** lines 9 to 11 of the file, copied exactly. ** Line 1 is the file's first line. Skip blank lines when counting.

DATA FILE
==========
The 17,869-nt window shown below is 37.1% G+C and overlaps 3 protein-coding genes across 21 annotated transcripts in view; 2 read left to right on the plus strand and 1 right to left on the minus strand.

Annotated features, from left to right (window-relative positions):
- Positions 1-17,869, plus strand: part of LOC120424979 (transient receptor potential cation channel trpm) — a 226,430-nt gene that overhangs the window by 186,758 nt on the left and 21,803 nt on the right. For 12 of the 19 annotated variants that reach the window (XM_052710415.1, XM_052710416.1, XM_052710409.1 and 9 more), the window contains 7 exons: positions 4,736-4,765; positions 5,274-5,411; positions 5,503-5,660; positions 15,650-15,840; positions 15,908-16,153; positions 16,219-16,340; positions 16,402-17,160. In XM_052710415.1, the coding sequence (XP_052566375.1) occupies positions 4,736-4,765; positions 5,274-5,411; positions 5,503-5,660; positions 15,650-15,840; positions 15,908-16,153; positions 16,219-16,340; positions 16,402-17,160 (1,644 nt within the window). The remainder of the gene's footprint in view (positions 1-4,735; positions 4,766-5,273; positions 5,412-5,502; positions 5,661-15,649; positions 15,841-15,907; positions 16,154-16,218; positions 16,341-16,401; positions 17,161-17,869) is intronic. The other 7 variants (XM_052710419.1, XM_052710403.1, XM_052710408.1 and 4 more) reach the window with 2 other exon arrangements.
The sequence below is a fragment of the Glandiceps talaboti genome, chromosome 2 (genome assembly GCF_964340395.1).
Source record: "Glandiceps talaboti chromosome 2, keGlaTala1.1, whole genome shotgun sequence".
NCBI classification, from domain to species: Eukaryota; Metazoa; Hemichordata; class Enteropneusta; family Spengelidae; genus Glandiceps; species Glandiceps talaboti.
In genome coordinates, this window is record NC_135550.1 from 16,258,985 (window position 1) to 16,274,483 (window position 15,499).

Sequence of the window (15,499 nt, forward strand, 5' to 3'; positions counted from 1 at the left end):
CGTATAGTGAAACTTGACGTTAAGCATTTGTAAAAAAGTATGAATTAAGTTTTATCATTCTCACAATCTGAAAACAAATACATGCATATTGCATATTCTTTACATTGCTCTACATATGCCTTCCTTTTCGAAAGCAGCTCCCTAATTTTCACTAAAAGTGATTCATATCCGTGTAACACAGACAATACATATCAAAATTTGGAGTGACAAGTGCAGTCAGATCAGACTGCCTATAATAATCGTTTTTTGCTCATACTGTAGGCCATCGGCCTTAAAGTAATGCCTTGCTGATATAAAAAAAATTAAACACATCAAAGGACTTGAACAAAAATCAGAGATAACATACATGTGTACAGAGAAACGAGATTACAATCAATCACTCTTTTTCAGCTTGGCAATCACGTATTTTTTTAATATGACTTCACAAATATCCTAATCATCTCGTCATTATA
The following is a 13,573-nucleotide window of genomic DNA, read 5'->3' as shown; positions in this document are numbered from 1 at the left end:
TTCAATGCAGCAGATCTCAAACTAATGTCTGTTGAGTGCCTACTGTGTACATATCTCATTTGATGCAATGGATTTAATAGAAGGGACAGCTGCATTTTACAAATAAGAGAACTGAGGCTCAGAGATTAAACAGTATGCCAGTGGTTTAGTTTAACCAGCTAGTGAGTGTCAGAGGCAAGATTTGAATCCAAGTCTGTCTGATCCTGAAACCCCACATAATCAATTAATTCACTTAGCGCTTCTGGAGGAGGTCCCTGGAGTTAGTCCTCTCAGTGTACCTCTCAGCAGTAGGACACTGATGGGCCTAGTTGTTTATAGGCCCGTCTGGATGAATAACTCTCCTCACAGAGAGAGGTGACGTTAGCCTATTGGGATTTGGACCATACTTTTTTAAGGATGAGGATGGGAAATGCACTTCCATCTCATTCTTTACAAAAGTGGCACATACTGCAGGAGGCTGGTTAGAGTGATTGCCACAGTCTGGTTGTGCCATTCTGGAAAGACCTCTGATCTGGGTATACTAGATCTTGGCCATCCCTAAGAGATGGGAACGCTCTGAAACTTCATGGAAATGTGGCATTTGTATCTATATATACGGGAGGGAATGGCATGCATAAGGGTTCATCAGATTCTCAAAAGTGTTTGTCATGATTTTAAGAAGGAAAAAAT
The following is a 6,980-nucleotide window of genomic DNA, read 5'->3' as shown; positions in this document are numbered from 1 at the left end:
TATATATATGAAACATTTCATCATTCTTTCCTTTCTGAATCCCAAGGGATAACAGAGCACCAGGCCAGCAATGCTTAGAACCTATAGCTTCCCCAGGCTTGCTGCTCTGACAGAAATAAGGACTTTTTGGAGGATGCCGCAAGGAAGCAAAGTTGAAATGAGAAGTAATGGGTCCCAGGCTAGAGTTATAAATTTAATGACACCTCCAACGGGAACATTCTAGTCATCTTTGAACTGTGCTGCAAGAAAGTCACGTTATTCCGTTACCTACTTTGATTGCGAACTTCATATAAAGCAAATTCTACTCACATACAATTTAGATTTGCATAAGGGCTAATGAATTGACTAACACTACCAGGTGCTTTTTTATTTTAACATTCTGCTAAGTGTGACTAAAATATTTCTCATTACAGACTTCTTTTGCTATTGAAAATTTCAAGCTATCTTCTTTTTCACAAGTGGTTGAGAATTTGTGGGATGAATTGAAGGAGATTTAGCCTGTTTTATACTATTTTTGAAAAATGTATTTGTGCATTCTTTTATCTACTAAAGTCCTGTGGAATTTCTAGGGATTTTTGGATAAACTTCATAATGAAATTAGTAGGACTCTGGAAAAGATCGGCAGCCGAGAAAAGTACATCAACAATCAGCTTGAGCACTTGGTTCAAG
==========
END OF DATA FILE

CGTATAGTGAAACTTGACGTTAAGCATTTGTAAAAAAGTATGAATTAAGTTTTATCATTCTCACAATCTGAAAACAAATACATGCATATTGCATATTCTTTACATTGCTCTACATATGCCTTCCTTTTCGAAAGCAGCTCCCTAATTTTCACTAAAAGTGATTCATATCCGTGTAACACAGACAATACATATCAAAATTTGGAGTGACAAGTGCAGTCAGATCAGACTGCCTATAATAATCGTTTTTTGCTCATACTGTAGGCCATCGGCCTTAAAGTAATGCCTTGCTGATATAAAAAAAATTAAACACATCAAAGGACTTGAACAAAAATCAGAGATAACATACATGTGTACAGAGAAACGAGATTACAATCAATCACTCTTTTTCAGCTTGGCAATCACGTATTTTTTTAATATGACTTCACAAATATCCTAATCATCTCGTCATTATA
The following is a 13,573-nucleotide window of genomic DNA, read 5'->3' as shown; positions in this document are numbered from 1 at the left end:
TTCAATGCAGCAGATCTCAAACTAATGTCTGTTGAGTGCCTACTGTGTACATATCTCATTTGATGCAATGGATTTAATAGAAGGGACAGCTGCATTTTACAAATAAGAGAACTGAGGCTCAGAGATTAAACAGTATGCCAGTGGTTTAGTTTAACCAGCTAGTGAGTGTCAGAGGCAAGATTTGAATCCAAGTCTGTCTGATCCTGAAACCCCACATAATCAATTAATTCACTTAGCGCTTCTGGAGGAGGTCCCTGGAGTTAGTCCTCTCAGTGTACCTCTCAGCAGTAGGACACTGATGGGCCTAGTTGTTTATAGGCCCGTCTGGATGAATAACTCTCCTCACAGAGAGAGGTGACGTTAGCCTATTGGGATTTGGACCATACTTTTTTAAGGATGAGGATGGGAAATGCACTTCCATCTCATTCTTTACAAAAGTGGCACATACTGCAGGAGGCTGGTTAGAGTGATTGCCACAGTCTGGTTGTGCCATTCTGGAAAGACCTCTGATCTGGGTATACTAGATCTTGGCCATCCCTAAGAGATGGGAACGCTCTGAAACTTCATGGAAATGTGGCATTTGTATCTATATATACGGGAGGGAATGGCATGCATAAGGGTTCATCAGATTCTCAAAAGTGTTTGTCATGATTTTAAGAAGGAAAAAAT